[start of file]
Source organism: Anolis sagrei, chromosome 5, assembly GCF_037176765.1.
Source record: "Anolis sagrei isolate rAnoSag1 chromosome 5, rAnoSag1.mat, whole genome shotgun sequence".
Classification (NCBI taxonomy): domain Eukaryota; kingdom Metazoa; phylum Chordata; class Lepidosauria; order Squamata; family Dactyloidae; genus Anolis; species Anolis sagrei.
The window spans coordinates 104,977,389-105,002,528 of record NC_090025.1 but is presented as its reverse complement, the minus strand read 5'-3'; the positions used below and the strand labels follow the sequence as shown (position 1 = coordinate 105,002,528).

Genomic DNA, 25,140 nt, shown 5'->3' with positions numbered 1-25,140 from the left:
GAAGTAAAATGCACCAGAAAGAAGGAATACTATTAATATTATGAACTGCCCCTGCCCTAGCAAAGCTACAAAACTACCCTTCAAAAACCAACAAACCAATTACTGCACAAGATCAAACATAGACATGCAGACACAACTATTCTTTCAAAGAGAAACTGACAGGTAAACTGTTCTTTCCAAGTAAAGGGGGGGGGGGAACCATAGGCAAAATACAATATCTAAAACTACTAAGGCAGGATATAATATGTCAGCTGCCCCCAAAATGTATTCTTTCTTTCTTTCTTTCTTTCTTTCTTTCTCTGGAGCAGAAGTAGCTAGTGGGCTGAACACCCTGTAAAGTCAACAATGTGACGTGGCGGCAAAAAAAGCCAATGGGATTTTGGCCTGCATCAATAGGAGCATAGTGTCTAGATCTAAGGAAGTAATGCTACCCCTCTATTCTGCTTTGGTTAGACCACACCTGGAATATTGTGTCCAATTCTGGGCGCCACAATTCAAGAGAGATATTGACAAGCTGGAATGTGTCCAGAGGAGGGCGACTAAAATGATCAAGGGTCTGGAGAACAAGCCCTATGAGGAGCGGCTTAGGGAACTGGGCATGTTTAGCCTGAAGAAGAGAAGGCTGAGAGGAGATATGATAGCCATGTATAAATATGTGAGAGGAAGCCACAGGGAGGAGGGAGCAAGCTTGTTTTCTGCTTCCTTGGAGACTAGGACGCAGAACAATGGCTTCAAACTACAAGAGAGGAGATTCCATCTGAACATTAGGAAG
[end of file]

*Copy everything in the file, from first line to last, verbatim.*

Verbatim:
Source organism: Anolis sagrei, chromosome 5, assembly GCF_037176765.1.
Source record: "Anolis sagrei isolate rAnoSag1 chromosome 5, rAnoSag1.mat, whole genome shotgun sequence".
Classification (NCBI taxonomy): domain Eukaryota; kingdom Metazoa; phylum Chordata; class Lepidosauria; order Squamata; family Dactyloidae; genus Anolis; species Anolis sagrei.
The window spans coordinates 104,977,389-105,002,528 of record NC_090025.1 but is presented as its reverse complement, the minus strand read 5'-3'; the positions used below and the strand labels follow the sequence as shown (position 1 = coordinate 105,002,528).

Genomic DNA, 25,140 nt, shown 5'->3' with positions numbered 1-25,140 from the left:
GAAGTAAAATGCACCAGAAAGAAGGAATACTATTAATATTATGAACTGCCCCTGCCCTAGCAAAGCTACAAAACTACCCTTCAAAAACCAACAAACCAATTACTGCACAAGATCAAACATAGACATGCAGACACAACTATTCTTTCAAAGAGAAACTGACAGGTAAACTGTTCTTTCCAAGTAAAGGGGGGGGGGGAACCATAGGCAAAATACAATATCTAAAACTACTAAGGCAGGATATAATATGTCAGCTGCCCCCAAAATGTATTCTTTCTTTCTTTCTTTCTTTCTTTCTTTCTCTGGAGCAGAAGTAGCTAGTGGGCTGAACACCCTGTAAAGTCAACAATGTGACGTGGCGGCAAAAAAAGCCAATGGGATTTTGGCCTGCATCAATAGGAGCATAGTGTCTAGATCTAAGGAAGTAATGCTACCCCTCTATTCTGCTTTGGTTAGACCACACCTGGAATATTGTGTCCAATTCTGGGCGCCACAATTCAAGAGAGATATTGACAAGCTGGAATGTGTCCAGAGGAGGGCGACTAAAATGATCAAGGGTCTGGAGAACAAGCCCTATGAGGAGCGGCTTAGGGAACTGGGCATGTTTAGCCTGAAGAAGAGAAGGCTGAGAGGAGATATGATAGCCATGTATAAATATGTGAGAGGAAGCCACAGGGAGGAGGGAGCAAGCTTGTTTTCTGCTTCCTTGGAGACTAGGACGCAGAACAATGGCTTCAAACTACAAGAGAGGAGATTCCATCTGAACATTAGGAAG